HP: What energy systems support your more recent ranch enterprises? How did you originally meet these needs? How did you design/size this system?
WW: We could not have expanded our meat production and the goat milk herd-share system without the energy upgrade, but we did use our house system and rely on the generator during the two years it took to get a grant and commercial system going.
In 2009, we obtained a U.S. Department of Agriculture Rural Energy for America Program (REAP) grant to develop a commercial PV system for our dairy and meat enterprises, which require a commercial dishwasher, milking machine, barn lights, and refrigeration. The best solar site was 400 feet into the wetland from our barns, but it took nine months to get approval from the county for the structure. This was a huge delay that pushed the project into the late fall and winter, so we could not start construction until the following summer.
The 21 Samsung 247-watt PV modules are mounted on the roof of a new power shed, while the interior houses the rest of the system. It includes a Northern Lights 6 kW 120/240 VAC diesel generator and a diesel storage tank. But the PV system supplies about 90% of our commercial energy needs, providing electricity for three Energy Star-rated freezers, two commercial refrigerators, a commercial dishwasher/sanitizer with internal water-temperature booster, the vacuum pump for the milking machine and milking machine itself, and exhaust fans, as well as some lighting and smaller loads.
This system cost $85,000. The grant offset $20,000 of the cost, and we also took advantage of state and federal tax credits, which shaved more off the bottom line, although the balance was a ding to our pension fund and would not be fully recovered for a long time. That said, it has been worth all of the effort.
HP: What kind of involvement do the systems require?
WW: We have scheduled maintenance that we do every two weeks to check the battery electrolyte levels, the filters on the diesel generator, and the generator fluids, with oil changes based on the generator’s run time. Battery equalization is done monthly.
HP: What are the challenges in relying on this system for your business and home? How much do you rely on the backup generator?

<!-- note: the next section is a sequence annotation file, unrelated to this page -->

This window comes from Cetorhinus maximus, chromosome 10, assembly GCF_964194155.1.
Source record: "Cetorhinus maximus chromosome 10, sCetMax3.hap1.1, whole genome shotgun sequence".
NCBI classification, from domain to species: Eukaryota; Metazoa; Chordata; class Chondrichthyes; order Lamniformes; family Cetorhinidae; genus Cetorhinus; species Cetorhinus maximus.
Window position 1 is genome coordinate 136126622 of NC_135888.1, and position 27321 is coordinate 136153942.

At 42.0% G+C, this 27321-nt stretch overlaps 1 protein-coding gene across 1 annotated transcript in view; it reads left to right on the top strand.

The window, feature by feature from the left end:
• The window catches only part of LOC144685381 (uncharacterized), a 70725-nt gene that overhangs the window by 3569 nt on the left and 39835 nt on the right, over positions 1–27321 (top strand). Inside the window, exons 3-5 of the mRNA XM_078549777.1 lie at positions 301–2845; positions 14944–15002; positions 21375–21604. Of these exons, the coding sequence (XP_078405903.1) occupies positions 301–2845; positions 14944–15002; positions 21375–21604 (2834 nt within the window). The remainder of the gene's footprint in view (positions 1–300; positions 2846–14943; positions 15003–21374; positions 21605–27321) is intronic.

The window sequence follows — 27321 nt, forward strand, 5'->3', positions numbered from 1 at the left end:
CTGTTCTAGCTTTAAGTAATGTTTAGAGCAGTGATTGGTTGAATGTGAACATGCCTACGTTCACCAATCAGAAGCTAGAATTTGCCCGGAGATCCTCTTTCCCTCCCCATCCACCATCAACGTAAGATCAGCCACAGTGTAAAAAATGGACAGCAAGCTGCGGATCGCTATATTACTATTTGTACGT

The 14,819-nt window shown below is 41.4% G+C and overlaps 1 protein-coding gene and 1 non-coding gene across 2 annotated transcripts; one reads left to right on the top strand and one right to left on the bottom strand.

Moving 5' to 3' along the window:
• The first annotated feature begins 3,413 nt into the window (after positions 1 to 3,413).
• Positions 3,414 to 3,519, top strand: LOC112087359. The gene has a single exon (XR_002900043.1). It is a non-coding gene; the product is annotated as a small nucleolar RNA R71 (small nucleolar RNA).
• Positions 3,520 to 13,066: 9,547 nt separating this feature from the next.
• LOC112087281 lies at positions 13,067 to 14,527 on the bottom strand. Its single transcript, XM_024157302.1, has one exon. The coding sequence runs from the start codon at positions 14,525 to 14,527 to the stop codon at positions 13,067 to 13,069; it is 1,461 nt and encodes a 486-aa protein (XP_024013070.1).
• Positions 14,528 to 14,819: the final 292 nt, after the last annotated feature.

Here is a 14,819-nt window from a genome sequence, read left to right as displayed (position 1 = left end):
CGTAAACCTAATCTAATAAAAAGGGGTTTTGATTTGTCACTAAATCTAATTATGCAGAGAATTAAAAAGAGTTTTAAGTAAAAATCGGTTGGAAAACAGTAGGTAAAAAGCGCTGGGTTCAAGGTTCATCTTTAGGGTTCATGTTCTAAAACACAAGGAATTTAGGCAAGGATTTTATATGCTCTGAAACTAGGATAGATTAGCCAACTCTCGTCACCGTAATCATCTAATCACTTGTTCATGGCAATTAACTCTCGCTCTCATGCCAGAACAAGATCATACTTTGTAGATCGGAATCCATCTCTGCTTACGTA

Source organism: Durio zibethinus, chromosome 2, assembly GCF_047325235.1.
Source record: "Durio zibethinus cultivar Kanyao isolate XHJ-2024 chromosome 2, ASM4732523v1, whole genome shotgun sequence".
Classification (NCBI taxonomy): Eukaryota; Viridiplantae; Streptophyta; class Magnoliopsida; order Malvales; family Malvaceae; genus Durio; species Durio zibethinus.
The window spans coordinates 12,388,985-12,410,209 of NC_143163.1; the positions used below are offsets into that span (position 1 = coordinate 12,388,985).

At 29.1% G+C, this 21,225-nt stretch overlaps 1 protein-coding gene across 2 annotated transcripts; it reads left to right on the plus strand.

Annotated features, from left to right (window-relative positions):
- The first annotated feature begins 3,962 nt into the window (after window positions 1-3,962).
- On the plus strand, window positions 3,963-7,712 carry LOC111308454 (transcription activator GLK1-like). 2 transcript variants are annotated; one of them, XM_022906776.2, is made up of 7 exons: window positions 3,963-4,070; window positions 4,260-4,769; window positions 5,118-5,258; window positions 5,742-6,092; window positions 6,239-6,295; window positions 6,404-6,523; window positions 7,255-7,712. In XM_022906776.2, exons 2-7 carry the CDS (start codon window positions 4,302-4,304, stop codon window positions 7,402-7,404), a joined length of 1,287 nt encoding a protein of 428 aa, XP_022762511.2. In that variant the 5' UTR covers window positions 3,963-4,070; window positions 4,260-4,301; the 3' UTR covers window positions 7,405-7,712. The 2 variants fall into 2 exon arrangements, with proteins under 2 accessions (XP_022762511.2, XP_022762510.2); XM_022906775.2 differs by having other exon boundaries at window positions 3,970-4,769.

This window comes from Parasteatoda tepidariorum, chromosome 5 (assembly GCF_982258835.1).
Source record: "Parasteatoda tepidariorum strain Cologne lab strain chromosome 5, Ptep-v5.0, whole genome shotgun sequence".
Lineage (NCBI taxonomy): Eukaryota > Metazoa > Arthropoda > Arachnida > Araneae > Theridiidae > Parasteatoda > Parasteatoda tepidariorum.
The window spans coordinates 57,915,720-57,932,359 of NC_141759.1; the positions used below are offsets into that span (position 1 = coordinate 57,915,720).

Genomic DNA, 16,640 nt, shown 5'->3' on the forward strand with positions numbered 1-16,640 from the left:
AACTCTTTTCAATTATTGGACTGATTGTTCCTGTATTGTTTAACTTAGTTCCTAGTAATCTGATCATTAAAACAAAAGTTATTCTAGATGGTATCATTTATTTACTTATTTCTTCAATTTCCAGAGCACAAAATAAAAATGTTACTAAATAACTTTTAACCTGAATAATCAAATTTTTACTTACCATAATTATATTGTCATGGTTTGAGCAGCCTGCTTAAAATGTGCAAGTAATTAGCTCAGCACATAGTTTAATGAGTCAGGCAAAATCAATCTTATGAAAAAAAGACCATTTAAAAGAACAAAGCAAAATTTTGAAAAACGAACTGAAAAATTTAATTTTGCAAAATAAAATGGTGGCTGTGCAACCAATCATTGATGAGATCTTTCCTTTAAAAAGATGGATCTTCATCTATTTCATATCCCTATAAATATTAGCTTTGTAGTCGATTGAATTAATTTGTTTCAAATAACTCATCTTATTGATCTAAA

WW: The technology is so advanced that we rely on the professionals who installed the systems for troubleshooting. This makes us less “independent,” but they are much more knowledgeable.
We will always need to rely on generator backup, as our refrigeration needs are significant. Milking, however, can (and sometimes does) take place by headlamp or battery-powered lanterns. Batteries are the main periodic expense and technology improves the quality of the inverters, so when we are looking for improved efficiency and can afford to upgrade, we will do so.
HP: Knowing what you know now, what, if anything, would you do differently from the start?
WW: Getting started, we mounted our renewable energy systems on existing structures, which resulted in less-than-optimal siting and, of course, lower energy production from our systems. Given a bigger budget, we would have installed our current system where it is now for both our home and our commercial electricity production.
HP: What accommodations have you made for living with an off-grid system?
WW: We have lived this way for so long that it’s normal—we don’t feel like we’re making concessions. We have flashlights for backup lighting and use rechargeable batteries and phones that are plugged in to recharge during the day, while our PV system is providing lots of electricity.
Willow Witt Ranch • 541-890-1998 • willowwittranch.com